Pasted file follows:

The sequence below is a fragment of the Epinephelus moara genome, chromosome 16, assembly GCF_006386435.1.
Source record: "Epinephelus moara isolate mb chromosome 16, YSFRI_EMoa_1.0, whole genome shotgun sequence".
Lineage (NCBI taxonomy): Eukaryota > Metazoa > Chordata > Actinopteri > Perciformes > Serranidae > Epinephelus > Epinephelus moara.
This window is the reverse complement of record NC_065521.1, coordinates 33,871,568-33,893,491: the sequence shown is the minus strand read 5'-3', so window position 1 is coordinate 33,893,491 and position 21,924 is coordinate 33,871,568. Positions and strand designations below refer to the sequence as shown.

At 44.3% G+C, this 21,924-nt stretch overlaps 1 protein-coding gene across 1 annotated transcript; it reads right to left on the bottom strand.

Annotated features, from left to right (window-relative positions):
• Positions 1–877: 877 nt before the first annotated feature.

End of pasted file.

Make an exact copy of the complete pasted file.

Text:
The sequence below is a fragment of the Epinephelus moara genome, chromosome 16, assembly GCF_006386435.1.
Source record: "Epinephelus moara isolate mb chromosome 16, YSFRI_EMoa_1.0, whole genome shotgun sequence".
Lineage (NCBI taxonomy): Eukaryota > Metazoa > Chordata > Actinopteri > Perciformes > Serranidae > Epinephelus > Epinephelus moara.
This window is the reverse complement of record NC_065521.1, coordinates 33,871,568-33,893,491: the sequence shown is the minus strand read 5'-3', so window position 1 is coordinate 33,893,491 and position 21,924 is coordinate 33,871,568. Positions and strand designations below refer to the sequence as shown.

At 44.3% G+C, this 21,924-nt stretch overlaps 1 protein-coding gene across 1 annotated transcript; it reads right to left on the bottom strand.

Annotated features, from left to right (window-relative positions):
• Positions 1–877: 877 nt before the first annotated feature.